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Tchaikovsky's 'The Maid of Orleans'

It sounds like a recipe for operatic disaster. First you choose an obscure opera by a composer best known for symphonies and concertos. Then you bring in a 70-year-old soprano to sing the lead role — a familiar, historical character who is supposed to be a teenager!

The result is a guaranteed, box-office flop, right? Not necessarily — not if the soprano is legendary for her intelligence and artistic integrity as well as her voice, and not if the opera is by one of the most popular of all romantic composers, Peter Ilyitch Tchaikovsky.

That's the combination the Washington National Opera and its General Director, Placido Domingo, put onstage at the Kennedy Center for the Performing Arts in Washington, D.C., and it was a rousing success. The opera was Tchaikovsky's The Maid of Orleans, which tells the story of Joan of Arc. The soprano was one of the greatest of her generation, Mirella Freni.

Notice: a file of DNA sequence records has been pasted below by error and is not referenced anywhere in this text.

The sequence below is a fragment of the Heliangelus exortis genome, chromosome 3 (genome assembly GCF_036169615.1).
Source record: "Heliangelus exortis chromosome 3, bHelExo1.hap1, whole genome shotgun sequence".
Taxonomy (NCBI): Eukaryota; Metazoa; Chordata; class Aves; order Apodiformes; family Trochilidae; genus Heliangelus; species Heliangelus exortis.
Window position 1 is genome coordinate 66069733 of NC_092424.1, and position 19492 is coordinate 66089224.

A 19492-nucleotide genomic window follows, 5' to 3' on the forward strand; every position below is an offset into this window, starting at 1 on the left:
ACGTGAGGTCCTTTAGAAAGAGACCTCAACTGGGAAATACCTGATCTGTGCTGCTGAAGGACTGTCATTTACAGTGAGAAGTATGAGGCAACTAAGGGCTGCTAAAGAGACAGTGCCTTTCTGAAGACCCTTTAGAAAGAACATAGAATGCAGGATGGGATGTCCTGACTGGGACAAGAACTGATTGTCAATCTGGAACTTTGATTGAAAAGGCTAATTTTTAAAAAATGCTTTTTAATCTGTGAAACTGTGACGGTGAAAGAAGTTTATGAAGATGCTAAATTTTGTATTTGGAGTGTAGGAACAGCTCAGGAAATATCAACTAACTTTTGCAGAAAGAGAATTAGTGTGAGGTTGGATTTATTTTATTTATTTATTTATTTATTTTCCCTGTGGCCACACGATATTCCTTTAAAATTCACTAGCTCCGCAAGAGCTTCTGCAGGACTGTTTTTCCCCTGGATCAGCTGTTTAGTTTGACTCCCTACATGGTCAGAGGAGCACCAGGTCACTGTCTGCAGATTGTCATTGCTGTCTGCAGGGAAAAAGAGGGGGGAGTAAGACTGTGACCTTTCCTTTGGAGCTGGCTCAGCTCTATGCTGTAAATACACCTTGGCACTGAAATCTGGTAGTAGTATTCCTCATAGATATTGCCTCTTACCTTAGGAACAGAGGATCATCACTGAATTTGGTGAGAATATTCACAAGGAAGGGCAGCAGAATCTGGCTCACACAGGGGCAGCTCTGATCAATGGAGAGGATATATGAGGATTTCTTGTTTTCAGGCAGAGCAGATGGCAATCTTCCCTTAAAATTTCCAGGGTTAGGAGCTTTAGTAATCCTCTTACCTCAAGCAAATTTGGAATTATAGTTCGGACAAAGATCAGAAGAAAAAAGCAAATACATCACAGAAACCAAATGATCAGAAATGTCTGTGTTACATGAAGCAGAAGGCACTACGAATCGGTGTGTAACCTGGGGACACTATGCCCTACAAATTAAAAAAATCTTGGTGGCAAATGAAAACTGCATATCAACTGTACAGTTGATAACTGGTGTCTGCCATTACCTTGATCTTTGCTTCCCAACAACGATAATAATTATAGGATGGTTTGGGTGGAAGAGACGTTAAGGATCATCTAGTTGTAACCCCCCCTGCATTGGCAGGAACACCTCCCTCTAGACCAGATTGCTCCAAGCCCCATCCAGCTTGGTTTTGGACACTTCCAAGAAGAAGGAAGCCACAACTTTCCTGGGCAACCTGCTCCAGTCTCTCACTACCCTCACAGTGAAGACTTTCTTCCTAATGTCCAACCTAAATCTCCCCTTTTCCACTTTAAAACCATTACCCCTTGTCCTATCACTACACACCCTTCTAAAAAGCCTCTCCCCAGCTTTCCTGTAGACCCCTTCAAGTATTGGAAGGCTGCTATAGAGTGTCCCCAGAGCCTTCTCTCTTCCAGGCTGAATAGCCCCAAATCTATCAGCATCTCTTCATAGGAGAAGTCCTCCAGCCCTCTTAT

When Freni arrived in Washington to portray Joan, her career had already spanned 50 years. She was still sounding great, still much in demand, and was still exploring new roles — including Joan of Arc.

As it turned out, the production was far more than a critical success and a box-office smash. Though they didn't know it at the time, Kennedy Center audiences had witnessed operatic history. Afterward, Freni retired from the stage, making the Washington National Opera's Maid of Orleans her final opera production. NPR's World of Opera gives Freni's countless fans a chance to hear it, and her, one more time.

Copyright 2023 NPR. To see more, visit https://www.npr.org.